Friday’s ride, in which I dodge cars, help prevent a collision and thank a bus driver

It didn’t take long to realize it was going to be one of those rides.

Within the first three miles, I’d been right hooked, left crossed, and squeezed out of a left turn lane by a driver who inexplicably decided there was enough room for both of us.

So I made a point of riding extra carefully, assuming that every car could be a threat and every driver might do exactly the wrong thing in any given situation.

Most of the time they weren’t, and didn’t. But I ran into enough minor traffic kerfuffles and acts of sheer stupidity that the extra caution more than paid off before I got home.

Including one last one, as I rode back on Ohio about a mile from my home.

Just east of Westwood, the road goes up and down over a couple of short, steep hills. As a result, I make a point of taking the lane through there, since it’s too narrow to share a lane and I can usually get down one hill and up the next long before the cars behind me.

On occasion, though, some rocket scientist will decide to pass me anyway.

Like the one today who evidently decided I wasn’t moving fast enough, even though I was doing 23 mph — uphill — in a 25 mph zone.

I heard an engine rev behind me, and sure enough, I looked back to see a minivan start to zoom around me on the wrong side of the road. And I knew that section of road well enough to know that was an exceptionally bad idea.

Then again, it’s usually not a good idea to drive on the wrong side of the road, anyway — especially not on a hill that completely blocks the driver’s view of oncoming traffic.

So I threw my hand out in what I hoped would be seen as warning to stop, though it could just as easily have been interpreted as a left turn signal. Either way, he seemed to get the message and quickly cut back in behind me, just as two cars came over the hill from the other side.

Cars he would have hit head-on if he’d continued trying to pass me.

Yeah, those bike haters are right.

We’re the problem, alright.


Funny how life repeats itself sometimes, but with vastly different outcomes.

Last December, I filed a complaint after I got dangerously buzzed and right hooked by a Santa Monica Big Blue Bus in front of Franklin Elementary School on Montana Ave.

On Friday’s ride, I found myself in exactly the same situation, in exactly the same location.

As I rode up Montana around 2:45 pm, I found myself being followed by another Big Blue Bus. And once again, the driver felt a need to pass me as soon as the roadway widened, even though I was riding nearly as fast as he could legally go.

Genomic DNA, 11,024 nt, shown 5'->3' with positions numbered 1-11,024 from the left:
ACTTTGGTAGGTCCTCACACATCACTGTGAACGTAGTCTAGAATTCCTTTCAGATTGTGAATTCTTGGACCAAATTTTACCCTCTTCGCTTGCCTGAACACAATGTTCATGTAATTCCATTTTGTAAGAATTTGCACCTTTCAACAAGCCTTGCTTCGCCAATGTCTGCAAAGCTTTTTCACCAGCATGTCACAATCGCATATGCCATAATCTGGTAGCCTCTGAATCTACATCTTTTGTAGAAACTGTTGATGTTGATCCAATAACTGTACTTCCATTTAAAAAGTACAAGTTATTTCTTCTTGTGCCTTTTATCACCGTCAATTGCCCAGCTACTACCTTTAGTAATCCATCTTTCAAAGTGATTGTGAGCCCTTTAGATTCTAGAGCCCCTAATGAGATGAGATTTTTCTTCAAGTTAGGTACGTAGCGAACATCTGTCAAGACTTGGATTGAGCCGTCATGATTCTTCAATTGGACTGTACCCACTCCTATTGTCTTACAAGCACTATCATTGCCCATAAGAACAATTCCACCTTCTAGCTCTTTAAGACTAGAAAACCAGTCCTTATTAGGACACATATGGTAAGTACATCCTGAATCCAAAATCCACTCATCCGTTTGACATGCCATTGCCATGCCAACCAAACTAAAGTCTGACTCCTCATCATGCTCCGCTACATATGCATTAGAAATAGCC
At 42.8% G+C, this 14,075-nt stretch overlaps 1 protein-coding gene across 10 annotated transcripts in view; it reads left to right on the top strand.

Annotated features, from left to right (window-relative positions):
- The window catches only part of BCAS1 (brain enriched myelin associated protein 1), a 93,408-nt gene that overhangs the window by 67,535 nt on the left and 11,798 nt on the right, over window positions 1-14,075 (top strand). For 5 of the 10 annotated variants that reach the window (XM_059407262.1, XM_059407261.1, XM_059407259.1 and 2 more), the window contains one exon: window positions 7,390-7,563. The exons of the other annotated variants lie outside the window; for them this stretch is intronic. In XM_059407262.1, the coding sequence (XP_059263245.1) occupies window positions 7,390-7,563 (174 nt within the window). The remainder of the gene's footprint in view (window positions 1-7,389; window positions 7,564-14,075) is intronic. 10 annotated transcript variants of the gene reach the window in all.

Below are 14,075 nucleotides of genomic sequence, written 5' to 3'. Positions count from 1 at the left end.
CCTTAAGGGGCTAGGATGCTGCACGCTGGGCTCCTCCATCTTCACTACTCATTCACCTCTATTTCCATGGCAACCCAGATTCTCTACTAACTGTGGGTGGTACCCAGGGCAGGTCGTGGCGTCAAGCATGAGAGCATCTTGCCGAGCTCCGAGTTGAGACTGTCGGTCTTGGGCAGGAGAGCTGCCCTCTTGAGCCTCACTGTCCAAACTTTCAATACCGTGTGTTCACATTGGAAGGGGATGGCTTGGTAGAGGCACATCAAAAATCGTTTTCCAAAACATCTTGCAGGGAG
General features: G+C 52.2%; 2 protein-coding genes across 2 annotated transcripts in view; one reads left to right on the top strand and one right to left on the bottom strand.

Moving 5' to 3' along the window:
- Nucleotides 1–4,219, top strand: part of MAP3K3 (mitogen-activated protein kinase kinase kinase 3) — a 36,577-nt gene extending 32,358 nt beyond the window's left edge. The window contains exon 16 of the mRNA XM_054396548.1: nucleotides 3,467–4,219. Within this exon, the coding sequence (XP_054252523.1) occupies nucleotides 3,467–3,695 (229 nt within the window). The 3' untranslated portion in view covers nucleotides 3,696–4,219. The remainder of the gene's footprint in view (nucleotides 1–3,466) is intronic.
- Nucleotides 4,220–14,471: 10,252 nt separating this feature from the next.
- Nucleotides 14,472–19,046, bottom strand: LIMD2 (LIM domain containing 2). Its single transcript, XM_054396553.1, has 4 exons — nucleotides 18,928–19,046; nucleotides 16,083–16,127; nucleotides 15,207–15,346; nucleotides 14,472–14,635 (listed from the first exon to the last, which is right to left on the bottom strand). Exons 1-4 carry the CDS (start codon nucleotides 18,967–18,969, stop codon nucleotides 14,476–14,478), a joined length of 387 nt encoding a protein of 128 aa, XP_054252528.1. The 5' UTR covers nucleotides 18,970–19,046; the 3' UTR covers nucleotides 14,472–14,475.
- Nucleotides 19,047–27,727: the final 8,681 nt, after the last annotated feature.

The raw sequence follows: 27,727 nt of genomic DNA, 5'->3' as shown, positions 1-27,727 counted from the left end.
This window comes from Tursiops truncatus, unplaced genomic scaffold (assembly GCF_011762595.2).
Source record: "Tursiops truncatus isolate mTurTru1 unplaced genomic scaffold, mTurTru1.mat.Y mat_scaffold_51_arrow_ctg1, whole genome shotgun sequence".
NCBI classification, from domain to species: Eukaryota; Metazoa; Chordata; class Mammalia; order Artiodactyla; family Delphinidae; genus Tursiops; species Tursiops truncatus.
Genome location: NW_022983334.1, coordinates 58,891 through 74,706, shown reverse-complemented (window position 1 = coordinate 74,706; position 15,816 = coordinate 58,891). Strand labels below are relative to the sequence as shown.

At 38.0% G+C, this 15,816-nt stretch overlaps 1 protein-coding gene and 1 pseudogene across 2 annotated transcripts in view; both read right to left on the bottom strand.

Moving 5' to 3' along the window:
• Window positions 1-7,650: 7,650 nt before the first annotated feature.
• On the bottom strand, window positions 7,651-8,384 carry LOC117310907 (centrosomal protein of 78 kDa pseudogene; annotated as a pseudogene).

Then just like the last time, as soon as the bus passed me, the driver spotted someone waiting at the bus stop by the school. But instead of cutting over to the curb — and cutting me off in the process — the driver stopped right where he was in the traffic lane, leaving me a clear pathway to proceed on his right.

And it was only after I’d cleared the bus — number 3810, route 3 — and gave the driver a wave of thanks that he pulled safely to the curb.

So it’s only fair.

Last time I called to complain about the driver who cut me off. So on Monday morning, I’m going to call to compliment the driver who didn’t.


Mark Cavendish sprints to victory in Stage 18 of the Tour de France, his fourth of this year’s Tour after overcoming months of hardships. Saturday’s individual time trial will determine whether Schleck or Contador rides into Paris as the winner; the sprinter’s title is still up in the air, too. Cruise and Diaz join Contador on the podium. Backstage notes from the Tour, and the unwritten rules the riders live by.

And in today’s pro doping report, some fans hope the cheaters get caught.


The driver in last week’s death of Santa Ana cyclist Michael Nine faces charges of vehicular manslaughter without gross negligence and driving without a valid license, and may be subject to deportation.

On the other side of the country, a leading Charleston bike advocate was critically injured in a SWSS; Dave Moulton says the story doesn’t make sense for such an experienced cyclist. Just before I posted this, news broke that the rider, Edwin Gardner, passed away on Friday.